Okay once again this time log, compared to the previous, should be a clear indication of how much I was all over the place without writing to let you guys in on the action. I was hesitant to admit it at first, but I had ADD since arriving at UPenn’s campus. I didn’t know where to go, what to see, what or who to film. All in all, we did a great bit of walking and sight-seeing around the campus but it’ll take more time and focus to give sufficient detail on the beauty of the campus. Perhaps another day… It is getting colder and windier and I’m racing against sunset to allow for the best shots possible. We are now taking a trolley back to 13th and Market Street. It is just as smooth as the last ride except that I have become more aware of the loud squeak and squeal noises caused by what sounds like grinding metal. Due to our route, we once again stay mostly within the tunnel rather than on the open street. Kind of takes away from the potential experience of the trolley but I’ll save that for another day as well.
Almost there…there are still a couple more transportations left. Still hungering for adventure, we are now waiting at Market East Station for a SEPTA subway to take us to South Street and sight-see a little more before heading home. Nothing too unexpected or out of the ordinary is really happening in the realms of public transportation. Anyway, I apologize ahead of time because I may once again not be competent in writing journal entries …
Well? What did I tell you? Almost three hours later! From the inside, the subway was not much different from the train as you probably can imagine except for the underground travel. We are a little bit behind our planned schedule due to our South Street Exploration detour that included a curious trip to Condom Kingdom (don’t ask) and we are now riding the train back to Glenside train station. The particular car we are in this time is not designated as a “Quiet Car” so the people are even more talkative and noisy than this morning. The conductor punched a hole in our passes as the last ride but there’s just one more form of SEPTA transportation left…I hope the bus doesn’t take forever to pick us up when we get back.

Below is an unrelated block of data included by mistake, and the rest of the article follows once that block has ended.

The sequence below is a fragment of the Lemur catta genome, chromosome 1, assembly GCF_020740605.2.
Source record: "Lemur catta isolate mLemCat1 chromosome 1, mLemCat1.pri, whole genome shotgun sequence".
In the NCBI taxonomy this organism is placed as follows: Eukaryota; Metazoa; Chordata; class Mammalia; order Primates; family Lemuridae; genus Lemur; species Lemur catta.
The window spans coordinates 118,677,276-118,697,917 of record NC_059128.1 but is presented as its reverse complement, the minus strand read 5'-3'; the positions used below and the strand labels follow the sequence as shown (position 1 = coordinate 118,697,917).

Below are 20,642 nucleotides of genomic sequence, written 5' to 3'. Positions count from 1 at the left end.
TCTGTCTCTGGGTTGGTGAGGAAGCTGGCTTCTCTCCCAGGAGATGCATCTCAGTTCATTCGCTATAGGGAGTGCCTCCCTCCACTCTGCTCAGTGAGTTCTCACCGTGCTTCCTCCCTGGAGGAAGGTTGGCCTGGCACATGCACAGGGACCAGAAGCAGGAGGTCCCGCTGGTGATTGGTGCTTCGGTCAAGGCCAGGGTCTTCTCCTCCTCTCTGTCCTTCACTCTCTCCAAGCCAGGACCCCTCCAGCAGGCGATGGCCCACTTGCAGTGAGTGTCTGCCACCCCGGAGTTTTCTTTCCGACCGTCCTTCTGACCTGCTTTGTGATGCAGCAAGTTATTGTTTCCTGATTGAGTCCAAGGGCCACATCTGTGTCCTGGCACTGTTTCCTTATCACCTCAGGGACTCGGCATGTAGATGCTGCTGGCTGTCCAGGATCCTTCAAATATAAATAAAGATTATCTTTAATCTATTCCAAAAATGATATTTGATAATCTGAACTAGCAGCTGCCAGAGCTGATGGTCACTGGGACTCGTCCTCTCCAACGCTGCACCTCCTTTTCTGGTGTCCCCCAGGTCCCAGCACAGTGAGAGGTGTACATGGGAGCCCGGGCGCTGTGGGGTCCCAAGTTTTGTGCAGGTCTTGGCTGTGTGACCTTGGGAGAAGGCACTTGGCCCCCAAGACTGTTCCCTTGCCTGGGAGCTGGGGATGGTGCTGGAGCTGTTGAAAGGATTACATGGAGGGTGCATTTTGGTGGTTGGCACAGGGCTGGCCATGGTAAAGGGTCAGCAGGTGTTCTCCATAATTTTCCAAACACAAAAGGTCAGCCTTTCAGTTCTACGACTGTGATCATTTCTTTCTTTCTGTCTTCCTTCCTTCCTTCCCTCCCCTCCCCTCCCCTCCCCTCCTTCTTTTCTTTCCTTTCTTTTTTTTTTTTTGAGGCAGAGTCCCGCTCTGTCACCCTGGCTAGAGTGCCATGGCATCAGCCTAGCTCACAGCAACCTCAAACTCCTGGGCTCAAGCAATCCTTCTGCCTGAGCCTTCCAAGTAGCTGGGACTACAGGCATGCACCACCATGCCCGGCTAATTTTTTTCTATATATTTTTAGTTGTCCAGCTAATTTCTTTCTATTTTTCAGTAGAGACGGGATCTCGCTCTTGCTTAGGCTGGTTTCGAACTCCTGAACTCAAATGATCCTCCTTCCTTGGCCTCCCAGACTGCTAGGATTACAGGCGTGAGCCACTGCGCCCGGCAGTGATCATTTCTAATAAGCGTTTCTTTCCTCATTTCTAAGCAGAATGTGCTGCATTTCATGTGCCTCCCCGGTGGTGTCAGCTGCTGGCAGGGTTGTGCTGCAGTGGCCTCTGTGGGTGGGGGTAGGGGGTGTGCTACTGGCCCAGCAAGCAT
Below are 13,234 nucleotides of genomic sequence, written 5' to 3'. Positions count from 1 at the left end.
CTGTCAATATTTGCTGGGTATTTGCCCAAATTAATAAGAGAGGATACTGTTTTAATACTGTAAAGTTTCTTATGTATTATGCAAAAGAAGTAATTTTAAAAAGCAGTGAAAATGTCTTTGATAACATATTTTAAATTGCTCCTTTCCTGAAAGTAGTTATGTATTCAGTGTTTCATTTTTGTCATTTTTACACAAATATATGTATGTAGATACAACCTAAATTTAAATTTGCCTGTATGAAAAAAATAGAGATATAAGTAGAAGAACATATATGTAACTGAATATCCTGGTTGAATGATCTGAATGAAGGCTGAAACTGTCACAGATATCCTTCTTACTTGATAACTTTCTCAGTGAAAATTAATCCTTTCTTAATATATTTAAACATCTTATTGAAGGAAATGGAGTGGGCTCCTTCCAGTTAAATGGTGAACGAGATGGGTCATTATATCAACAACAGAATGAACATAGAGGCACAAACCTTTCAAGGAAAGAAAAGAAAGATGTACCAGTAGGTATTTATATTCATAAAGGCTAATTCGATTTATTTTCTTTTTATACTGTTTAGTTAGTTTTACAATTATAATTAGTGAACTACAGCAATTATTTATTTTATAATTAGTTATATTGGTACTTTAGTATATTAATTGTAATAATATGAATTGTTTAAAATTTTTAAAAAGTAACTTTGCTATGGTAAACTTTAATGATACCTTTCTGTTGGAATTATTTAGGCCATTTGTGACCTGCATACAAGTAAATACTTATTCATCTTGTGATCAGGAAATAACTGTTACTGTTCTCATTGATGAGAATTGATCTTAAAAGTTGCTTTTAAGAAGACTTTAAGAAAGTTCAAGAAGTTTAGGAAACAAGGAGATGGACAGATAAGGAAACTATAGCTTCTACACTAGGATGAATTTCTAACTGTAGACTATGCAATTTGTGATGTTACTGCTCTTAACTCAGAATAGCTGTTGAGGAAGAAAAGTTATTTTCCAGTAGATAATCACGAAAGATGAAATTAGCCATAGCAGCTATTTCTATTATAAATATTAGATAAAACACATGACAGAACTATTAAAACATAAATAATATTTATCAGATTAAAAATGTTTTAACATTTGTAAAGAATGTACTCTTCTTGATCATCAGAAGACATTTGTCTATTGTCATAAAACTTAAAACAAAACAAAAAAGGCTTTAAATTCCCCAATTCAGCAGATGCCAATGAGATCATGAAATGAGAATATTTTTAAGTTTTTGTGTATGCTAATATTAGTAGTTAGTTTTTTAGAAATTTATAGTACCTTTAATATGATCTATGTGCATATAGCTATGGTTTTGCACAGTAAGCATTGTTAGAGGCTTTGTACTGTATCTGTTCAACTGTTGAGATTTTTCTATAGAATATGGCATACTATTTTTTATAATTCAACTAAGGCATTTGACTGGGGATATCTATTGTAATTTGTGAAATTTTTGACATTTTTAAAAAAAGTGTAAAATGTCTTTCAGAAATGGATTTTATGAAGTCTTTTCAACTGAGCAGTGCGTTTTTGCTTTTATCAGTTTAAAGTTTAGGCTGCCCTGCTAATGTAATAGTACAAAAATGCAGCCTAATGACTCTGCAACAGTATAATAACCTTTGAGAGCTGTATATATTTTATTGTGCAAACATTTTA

We had watched a bus taking off as soon as we got off the train and were sitting on the bench with obvious disappointment to await the next one. Surprisingly, within about three minutes the next bus came. With a short explanation to the driver that the conductor on the train hole-punched our passes misunderstanding that that was our last ride when it indeed was not, we were on our way. It was now dark so the ride seemed accordingly lit. It was short, to the point, and we were back to campus before we knew it. I’m exhausted right now and already I hope to be able to do this again sometime one day soon but with more time allotted. If you are ever interested, I highly recommend doing it. It may just be me, but I felt like I was a VIP when using the Independence pass. That’s just more incentive for you, but don’t carry a bunch of video/photography equipment around with you or it may not be as enjoyable as I’m making it seem and you’ll hate that you even took time to read this article. Until next time!
Photo Credit: Stephen Janofsky. Photo used under Creative Commons license.